Pollination of Crops

Managed and Targeted Pollination

Much of our diet relies on crops being pollinated properly. The bee farming industry, through the provision of managed and targeted pollination services, is in a unique position to help improve crop yields and increase productivity.

Managed honey bees are the most efficient means to ensure successful pollination of a wide range of crops, including: top fruits, soft fruits, oilseed rape (OSR), field beans and borage.

The increased size of today’s fields and orchards along with the high costs of fertilisers mean that growers should consider the benefits of managed pollination. Introducing the correct number of honey bee colonies into or around crops at the optimum time guarantees pollination. This increases yield and provides better quality fruit. Wild pollinator populations (eg, bumblebees, solitary bees, hoverflies) are at an all-time low and most feral honey bee colonies have been lost to varroa – more reasons why pollination management has become increasingly important to the farmer and the environment.

In early spring, when they are most needed, natural pollinators such as bumblebees and solitary bees are few in number. By comparison, honey bee colonies coming out of the winter will contain 25,000-30,000 bees – a much larger active pollination force.

The Bee Farmers’ Association provides a commercial pollination service to farmers and growers [Photo: Tony Manton]


Oilseed Rape (OSR)

Research in Canada shows an improvement in seed yield of 15-20 per cent with the introduction of two honey bee colonies per hectare (Sabbahi, 2005). There is also the benefit of uniform, early pod set with a shorter flowering period (by nearly four days) which could benefit disease control. If oilseed rape is grown for seed, germination success is increased from 83 per cent to 96 per cent through the presence of bees. Oil content is also increased by around four per cent.

Field Beans

More pods set on the lower trusses of field beans and yield can be increased by 11 cwt per acre (1380 kg / ha) with the introduction of managed honey bee colonies.

Borage

A high level of pollination is essential for borage to produce maximum yields. The flower heads of borage plants open for one day only. Therefore, it is crucial to get honey bee colonies to the crop just before flowering begins. Trials in New Zealand showed 20 per cent increase in yield when bees were introduced to the crop.

Top Fruits and Soft Fruits

Both top fruits and soft fruits benefit from managed pollination. Quality is far superior; seed content is high which makes for better shaped fruit and higher yields. The calcium content in apples is increased with insect pollination, giving the fruit a longer storage life. Honey bees need to be introduced to these crops once there is approximately five per cent blossom. This encourages the bees to work right away. If they are placed too early, they may search for other food sources away from target crops.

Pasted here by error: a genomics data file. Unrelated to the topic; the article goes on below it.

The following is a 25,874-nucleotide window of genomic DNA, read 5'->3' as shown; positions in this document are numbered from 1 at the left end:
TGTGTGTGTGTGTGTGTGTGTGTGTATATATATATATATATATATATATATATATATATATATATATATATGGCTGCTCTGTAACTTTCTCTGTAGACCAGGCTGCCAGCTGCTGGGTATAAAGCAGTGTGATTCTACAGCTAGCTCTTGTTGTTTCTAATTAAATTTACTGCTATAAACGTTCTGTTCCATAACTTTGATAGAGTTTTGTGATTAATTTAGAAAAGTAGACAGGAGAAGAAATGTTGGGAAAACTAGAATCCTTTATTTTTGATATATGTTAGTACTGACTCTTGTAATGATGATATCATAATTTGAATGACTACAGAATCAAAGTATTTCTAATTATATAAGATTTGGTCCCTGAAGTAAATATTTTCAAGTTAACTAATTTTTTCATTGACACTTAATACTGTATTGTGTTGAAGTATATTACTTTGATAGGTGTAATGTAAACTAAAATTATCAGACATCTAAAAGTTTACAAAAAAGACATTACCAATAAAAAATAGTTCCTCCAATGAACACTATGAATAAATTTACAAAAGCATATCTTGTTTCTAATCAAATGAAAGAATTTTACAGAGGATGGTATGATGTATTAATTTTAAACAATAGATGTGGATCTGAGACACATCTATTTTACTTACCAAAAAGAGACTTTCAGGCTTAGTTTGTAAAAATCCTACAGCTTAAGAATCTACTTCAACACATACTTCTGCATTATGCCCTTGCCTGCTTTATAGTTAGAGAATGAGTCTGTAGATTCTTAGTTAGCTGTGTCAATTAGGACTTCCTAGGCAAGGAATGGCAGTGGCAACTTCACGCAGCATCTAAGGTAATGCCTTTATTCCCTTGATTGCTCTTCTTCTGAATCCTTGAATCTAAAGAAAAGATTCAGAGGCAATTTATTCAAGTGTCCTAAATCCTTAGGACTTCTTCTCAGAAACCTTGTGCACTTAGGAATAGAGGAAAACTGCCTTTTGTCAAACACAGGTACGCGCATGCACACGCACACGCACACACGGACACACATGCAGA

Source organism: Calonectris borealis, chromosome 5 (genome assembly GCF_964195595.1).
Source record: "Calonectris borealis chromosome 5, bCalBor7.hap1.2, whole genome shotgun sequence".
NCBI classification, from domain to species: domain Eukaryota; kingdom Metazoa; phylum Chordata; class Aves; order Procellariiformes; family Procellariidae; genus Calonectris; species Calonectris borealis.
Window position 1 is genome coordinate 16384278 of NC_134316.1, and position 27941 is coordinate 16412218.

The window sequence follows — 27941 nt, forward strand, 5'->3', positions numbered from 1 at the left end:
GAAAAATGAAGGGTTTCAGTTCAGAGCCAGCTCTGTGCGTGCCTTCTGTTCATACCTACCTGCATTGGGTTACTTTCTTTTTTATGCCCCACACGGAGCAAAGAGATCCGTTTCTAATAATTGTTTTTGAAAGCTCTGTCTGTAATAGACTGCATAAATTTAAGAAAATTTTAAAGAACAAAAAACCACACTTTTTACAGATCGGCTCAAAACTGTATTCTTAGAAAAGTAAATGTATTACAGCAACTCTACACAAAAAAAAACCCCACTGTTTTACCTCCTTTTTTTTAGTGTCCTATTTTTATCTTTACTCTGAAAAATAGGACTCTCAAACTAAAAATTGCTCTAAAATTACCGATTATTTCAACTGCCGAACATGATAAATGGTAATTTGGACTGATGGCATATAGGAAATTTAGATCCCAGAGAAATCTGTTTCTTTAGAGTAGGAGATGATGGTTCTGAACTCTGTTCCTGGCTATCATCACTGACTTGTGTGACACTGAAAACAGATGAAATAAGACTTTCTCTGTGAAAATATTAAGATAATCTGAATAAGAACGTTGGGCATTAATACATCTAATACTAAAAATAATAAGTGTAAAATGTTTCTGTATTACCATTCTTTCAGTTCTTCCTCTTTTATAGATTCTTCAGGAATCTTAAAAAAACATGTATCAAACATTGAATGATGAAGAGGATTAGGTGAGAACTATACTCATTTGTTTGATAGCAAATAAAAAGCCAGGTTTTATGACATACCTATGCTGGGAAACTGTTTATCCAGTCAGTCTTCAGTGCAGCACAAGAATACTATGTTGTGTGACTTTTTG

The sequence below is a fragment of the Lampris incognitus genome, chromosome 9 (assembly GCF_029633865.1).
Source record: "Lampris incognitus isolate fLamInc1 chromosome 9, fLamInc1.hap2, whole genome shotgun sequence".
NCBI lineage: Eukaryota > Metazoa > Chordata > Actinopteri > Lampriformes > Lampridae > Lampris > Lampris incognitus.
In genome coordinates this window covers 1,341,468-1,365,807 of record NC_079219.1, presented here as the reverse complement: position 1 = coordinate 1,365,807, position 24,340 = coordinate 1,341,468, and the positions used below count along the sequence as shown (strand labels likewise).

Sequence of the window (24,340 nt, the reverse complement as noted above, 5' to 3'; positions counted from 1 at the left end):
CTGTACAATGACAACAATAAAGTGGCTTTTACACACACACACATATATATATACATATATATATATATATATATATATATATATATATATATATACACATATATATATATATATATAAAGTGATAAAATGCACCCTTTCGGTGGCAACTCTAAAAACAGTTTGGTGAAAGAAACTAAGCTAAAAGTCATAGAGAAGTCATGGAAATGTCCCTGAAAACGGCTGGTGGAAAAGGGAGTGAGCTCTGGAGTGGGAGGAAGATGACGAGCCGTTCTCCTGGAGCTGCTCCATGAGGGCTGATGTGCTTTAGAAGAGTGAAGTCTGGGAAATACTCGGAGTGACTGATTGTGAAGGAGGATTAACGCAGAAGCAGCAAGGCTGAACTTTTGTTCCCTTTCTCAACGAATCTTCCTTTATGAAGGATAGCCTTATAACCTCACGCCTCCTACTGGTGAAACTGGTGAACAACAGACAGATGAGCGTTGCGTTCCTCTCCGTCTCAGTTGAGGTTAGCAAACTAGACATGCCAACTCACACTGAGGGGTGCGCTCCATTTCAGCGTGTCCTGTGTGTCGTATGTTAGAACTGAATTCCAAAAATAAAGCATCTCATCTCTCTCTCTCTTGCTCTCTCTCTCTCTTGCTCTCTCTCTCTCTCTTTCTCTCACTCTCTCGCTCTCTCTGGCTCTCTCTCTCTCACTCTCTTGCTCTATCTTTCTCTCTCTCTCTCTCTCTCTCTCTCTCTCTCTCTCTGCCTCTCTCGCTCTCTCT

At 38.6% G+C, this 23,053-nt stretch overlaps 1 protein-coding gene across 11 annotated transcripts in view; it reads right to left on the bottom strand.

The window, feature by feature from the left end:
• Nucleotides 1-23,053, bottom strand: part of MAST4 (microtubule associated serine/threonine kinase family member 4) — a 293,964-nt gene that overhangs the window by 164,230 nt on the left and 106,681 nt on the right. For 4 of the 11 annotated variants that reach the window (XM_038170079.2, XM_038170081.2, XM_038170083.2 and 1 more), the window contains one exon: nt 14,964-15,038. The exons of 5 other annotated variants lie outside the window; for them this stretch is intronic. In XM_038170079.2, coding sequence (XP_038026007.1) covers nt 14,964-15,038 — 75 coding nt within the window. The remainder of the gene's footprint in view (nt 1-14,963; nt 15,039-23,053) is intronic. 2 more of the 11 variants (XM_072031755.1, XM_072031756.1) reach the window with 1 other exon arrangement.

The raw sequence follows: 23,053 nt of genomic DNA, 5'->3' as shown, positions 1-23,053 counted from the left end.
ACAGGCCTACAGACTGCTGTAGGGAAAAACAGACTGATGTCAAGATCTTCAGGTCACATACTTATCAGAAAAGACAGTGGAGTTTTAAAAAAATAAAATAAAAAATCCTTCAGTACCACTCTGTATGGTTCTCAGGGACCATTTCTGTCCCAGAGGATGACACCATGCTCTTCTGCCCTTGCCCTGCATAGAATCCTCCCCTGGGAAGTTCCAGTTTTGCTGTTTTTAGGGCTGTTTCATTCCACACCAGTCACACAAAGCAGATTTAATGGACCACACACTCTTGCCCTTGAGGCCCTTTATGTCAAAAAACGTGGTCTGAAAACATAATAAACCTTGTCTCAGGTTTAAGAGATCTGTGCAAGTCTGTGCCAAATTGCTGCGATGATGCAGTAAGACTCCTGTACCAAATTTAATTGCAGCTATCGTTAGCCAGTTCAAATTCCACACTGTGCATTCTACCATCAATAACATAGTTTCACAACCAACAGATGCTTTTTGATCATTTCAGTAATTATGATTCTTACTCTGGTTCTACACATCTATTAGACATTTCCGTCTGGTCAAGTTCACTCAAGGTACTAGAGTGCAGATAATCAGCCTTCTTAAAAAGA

Honey bees can be used in a polytunnel or greenhouse environment for soft fruits. Yields can be increased by 30 per cent and fruit size can increase by ten per cent. The proportion of misshapen fruit is also reduced significantly.

National Pollination Service

Alan Hart, Pollination Secretary, Bee Farmers’ Association
[Photo: Joel Spooner Photography]


The Bee Farmers’ Association is the only organisation in the United Kingdom (UK) to have a Pollination Secretary whose job is to ensure a high quality service is available to growers throughout the UK. Members of the Bee Farmers’ Association have generations of experience in providing the required quantity of honey bee colonies in an appropriate condition to work at the time they are required. Their professional expertise ensures they can work with growers to ensure the optimum placement and density of hives for maximum pollination, with minimum disruption to other farm activities.

The Bee Farmers’ Association operates the National Pollination Service, which matches growers with professional bee farmers able to meet their needs. It is important to ensure orders for pollination are placed in good time as demand is high.

How it Works:
  • The Bee Farmers’ Association maintain a register of professional bee farmers specialising in pollination work.
  • The grower places an order with the Bee Farmers’ Association.
  • The contract is agreed between the Bee Farmers’ Association and the grower.
  • The Bee Farmers’ Association identifies a suitable bee farmer able to provide the pollination services required.
  • Delivery, placement, management and removal of the honey bee colonies is undertaken by the bee farmer.
  • The Bee Farmers’ Association invoices the grower for the services provided and payment is made to the Bee Farmers’ Association.
  • The Bee Farmers’ Association makes payment to the bee farmer supplying the colonies under the contract.
Guaranteed Strength of Honey Bee Stocks

Stocks of bees are expected to meet a quality standard as advised by the Department of the Environment, Food and Rural Affairs (Defra). The Pollination Secretary or his/her nominee will inspect any stocks suspected of not meeting the required standard and supplied under contract. In the event of any stock being below the guaranteed strength, no charge will be made for the stock and no payment will be made to the bee farmer.  Therefore, it is in the bee farmer’s interest, as well as that of the hirer, to supply to the hirer the strongest stocks possible.

Further Information

For further information, including current prices, or to place an order, contact the Pollination Secretary.